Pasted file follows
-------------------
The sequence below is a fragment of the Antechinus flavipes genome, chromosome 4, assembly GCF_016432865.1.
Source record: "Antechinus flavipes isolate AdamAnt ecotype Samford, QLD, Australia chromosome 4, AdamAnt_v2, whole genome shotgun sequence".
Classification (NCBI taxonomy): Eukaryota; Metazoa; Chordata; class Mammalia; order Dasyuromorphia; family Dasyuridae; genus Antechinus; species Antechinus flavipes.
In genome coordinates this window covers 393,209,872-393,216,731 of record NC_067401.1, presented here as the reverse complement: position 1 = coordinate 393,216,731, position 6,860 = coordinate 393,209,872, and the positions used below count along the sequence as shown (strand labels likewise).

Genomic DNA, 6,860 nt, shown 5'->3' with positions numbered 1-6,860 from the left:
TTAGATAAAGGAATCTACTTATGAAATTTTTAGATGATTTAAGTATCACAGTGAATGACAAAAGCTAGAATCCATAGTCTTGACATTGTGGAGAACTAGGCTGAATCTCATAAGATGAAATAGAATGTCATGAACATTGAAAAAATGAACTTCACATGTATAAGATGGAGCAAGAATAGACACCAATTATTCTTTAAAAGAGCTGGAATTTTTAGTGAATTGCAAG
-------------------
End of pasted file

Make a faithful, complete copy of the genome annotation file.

The sequence below is a fragment of the Antechinus flavipes genome, chromosome 4, assembly GCF_016432865.1.
Source record: "Antechinus flavipes isolate AdamAnt ecotype Samford, QLD, Australia chromosome 4, AdamAnt_v2, whole genome shotgun sequence".
Classification (NCBI taxonomy): Eukaryota; Metazoa; Chordata; class Mammalia; order Dasyuromorphia; family Dasyuridae; genus Antechinus; species Antechinus flavipes.
In genome coordinates this window covers 393,209,872-393,216,731 of record NC_067401.1, presented here as the reverse complement: position 1 = coordinate 393,216,731, position 6,860 = coordinate 393,209,872, and the positions used below count along the sequence as shown (strand labels likewise).

Genomic DNA, 6,860 nt, shown 5'->3' with positions numbered 1-6,860 from the left:
TTAGATAAAGGAATCTACTTATGAAATTTTTAGATGATTTAAGTATCACAGTGAATGACAAAAGCTAGAATCCATAGTCTTGACATTGTGGAGAACTAGGCTGAATCTCATAAGATGAAATAGAATGTCATGAACATTGAAAAAATGAACTTCACATGTATAAGATGGAGCAAGAATAGACACCAATTATTCTTTAAAAGAGCTGGAATTTTTAGTGAATTGCAAG